“Dīng dīngdāng, dīng dīngdāng, Líng er xiǎng dīngdāng.”
“Jingle bells, jingle bells, Jingle all the way!”
A big Christmas tree welcoming visitors in front of Solana shopping center, Chaoyang, Beijing
The Mall Gate of Solana Park
It’s the most wonderful time of the year! But wait a minute, do all of those magical moments, the spectacular lighting, the crowds, the carol singers, the western festive spirit and goodwill to all men, etc. even apply in China, the ancient jewel of the far east? Quite simply, yes, they do!
Coca Cola Christmas ads decorate the streets of Sanlitun
Christmas decorations in Beijing’s student district, Wudaokou, Haidian.
Nowadays, Christmas in Beijing is a surprisingly spectacular sight. Enormous Christmas trees, department-store window displays, family walks, Christmas carols, the city is positively Christmassy. The busy streets are filled with seasonal street-vendors offering their Christmas-themed souvenirs and toys.
One of the more unusual sights when it comes to Christmas in Beijing is street-vendors selling little boxes with Christmas designs, shouting, “Ping An Guo, Ping An Guo” , with prices ranging between 10 – 15 RMB per box.
A Ping An Guo is just an ordinary apple that you usually can buy for 1 RMB each, wrapped in Christmas gift wrappers. Eating an apple during Christmas Eve has recently become a local tradition in Beijing.
Ping An Guo, a symbolic gift of a Peaceful Holy Night.
“Since Christmas Eve is a peaceful night, we eat apples during Christmas eve as “Apple” (Ping Guo, 苹果) is similar to “Peace” – (Ping An 平安) , so we give someone an apple as a gift to wish our family and friends a peaceful Christmas night,” says Mo, 19, a university student who sells Ping An Guo to earn some pocket money.
College Students selling Ping An Guo on Christmas Eve
In the middle of the throng of street vendors, a group of kids were singing Jingle Bells cheerfully in Chinese. With their Santa hats on, they roamed the famous Lucky Street in Chaoyang, Beijing, like a bunch of little elves. Liu and Ann, both five years-old, were little elves from Sanlitun Kindergarten this Christmas. On Christmas Eve every year, their school holds a Charity event where the students, guided by the teachers, go onto the street and sell Christmas hats and ornaments to pedestrians passing by. All profits go to local orphanage centers in Beijing.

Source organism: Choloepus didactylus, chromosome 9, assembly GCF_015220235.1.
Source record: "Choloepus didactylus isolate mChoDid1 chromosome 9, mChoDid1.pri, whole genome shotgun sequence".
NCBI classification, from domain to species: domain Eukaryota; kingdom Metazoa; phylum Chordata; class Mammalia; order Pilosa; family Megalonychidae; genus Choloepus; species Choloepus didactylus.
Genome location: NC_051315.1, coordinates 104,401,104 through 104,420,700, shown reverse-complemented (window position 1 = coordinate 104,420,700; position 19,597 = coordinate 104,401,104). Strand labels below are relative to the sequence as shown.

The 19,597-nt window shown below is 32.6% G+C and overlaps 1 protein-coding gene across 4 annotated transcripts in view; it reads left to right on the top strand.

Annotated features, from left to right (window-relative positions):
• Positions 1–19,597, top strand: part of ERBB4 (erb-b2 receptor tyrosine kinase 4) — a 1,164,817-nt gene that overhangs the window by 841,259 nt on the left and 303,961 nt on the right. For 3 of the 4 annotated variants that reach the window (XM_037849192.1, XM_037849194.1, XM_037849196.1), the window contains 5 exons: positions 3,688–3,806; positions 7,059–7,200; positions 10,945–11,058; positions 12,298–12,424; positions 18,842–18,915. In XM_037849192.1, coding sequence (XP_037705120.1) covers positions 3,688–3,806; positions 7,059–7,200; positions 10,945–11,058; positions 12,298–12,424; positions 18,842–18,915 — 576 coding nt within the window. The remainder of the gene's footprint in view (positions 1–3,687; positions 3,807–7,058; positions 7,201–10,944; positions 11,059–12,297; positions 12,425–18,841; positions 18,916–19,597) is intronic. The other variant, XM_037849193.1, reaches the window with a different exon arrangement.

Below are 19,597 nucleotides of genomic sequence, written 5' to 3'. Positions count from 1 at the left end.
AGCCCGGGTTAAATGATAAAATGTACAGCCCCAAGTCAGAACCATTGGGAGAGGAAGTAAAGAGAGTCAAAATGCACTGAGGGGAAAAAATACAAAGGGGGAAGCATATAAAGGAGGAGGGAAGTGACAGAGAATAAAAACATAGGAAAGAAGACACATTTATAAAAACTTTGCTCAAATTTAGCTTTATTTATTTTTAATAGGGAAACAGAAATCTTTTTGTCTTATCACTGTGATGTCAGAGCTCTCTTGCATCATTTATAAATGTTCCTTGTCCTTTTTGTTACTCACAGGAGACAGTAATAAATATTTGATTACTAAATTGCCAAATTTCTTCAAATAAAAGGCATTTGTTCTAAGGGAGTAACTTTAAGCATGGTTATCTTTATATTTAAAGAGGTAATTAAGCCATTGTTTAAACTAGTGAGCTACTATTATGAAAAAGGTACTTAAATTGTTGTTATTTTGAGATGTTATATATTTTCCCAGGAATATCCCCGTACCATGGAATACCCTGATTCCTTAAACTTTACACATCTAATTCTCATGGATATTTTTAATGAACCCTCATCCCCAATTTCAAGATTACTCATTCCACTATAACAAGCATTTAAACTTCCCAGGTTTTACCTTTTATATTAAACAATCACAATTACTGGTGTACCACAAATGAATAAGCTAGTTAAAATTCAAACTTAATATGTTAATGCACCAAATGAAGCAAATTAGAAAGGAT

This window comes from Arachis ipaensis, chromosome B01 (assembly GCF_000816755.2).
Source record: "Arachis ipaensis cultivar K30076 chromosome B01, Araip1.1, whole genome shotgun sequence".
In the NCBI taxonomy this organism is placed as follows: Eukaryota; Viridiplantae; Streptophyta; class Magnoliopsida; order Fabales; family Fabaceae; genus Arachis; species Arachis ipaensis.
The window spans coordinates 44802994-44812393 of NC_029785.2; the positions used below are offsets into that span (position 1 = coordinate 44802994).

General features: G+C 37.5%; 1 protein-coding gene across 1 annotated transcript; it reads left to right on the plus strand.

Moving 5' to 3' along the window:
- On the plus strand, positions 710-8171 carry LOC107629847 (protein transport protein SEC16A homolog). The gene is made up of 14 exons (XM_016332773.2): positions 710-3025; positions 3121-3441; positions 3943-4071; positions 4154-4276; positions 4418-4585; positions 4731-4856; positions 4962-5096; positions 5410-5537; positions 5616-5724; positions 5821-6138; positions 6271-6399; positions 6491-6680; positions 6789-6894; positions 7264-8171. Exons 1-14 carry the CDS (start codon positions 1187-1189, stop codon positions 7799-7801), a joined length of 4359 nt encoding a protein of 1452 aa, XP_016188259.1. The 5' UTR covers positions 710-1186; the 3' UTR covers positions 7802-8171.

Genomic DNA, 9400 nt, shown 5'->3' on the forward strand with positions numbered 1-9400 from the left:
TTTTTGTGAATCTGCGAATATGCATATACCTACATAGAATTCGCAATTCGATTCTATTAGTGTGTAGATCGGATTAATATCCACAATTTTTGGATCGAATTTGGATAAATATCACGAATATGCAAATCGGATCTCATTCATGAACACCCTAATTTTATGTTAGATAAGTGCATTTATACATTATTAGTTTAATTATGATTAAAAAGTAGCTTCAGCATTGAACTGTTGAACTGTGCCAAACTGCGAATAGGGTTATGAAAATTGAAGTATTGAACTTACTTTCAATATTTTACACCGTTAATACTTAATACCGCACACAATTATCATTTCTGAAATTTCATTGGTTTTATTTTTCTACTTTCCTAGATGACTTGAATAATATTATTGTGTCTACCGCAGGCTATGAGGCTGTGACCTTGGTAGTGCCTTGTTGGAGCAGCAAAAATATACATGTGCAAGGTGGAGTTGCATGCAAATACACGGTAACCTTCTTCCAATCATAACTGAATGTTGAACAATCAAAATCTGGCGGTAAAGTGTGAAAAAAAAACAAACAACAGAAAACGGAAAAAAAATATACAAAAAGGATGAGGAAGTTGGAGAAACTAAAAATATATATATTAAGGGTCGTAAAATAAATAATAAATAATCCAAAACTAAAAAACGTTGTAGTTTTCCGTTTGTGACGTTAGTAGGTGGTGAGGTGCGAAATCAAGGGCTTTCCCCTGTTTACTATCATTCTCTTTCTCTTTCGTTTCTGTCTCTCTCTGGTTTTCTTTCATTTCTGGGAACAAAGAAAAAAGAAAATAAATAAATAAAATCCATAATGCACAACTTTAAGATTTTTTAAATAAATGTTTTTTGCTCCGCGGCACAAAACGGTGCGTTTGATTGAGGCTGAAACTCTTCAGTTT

Five year-0lds Liu and Ann, dressing as Santas and selling hats to pedestrians for a School Charity.
When asked what the most exciting thing about Christmas was, eating Christmas cookies or receiving present parents was not the answer: “I like being Santa in Christmas. I can give a lot of gifts to my friends. You can help me too,” says Ann, a five year-old French girl, in fluent Chinese.
Mrs Wang, 35, the children’s teacher, likes the message that the season spreads:
“Christmas is about sharing. We teach our kids to understand the importance of sharing with others. On Christmas day tomorrow we will give all of the profits to orphanage houses, the students will be able to share their love and care for others in the form of Christmas presents.“
Christmas is not a public holiday in China, nevertheless heartwarming crowds gather in Beijing and join in with the miraculous festival fun.
Line 10 Subway during rush-hour. Some people leave work early on Christmas Eve
A live performance in Solana Park, Chaoyang, attracts a lot of visitors
The Winter Wonderland of Beijing, Solana Park, Chaoyang
A frozen lake decorated with Christmas Lights
Perhaps you were one of the people in the pictures; perhaps you too can feel the magic of the moment. Whether you decide to spend the day inside curled up with loved ones, simply munching on some Ping An Guo with a cup of hot chocolate, going out into the streets and singing carols amongst the lights, or just prefer to drown in a lake of booze, we wish you all a Merry Christmas and a Happy New Year!
Shèngdàn Kuàilè！(Merry Christmas!)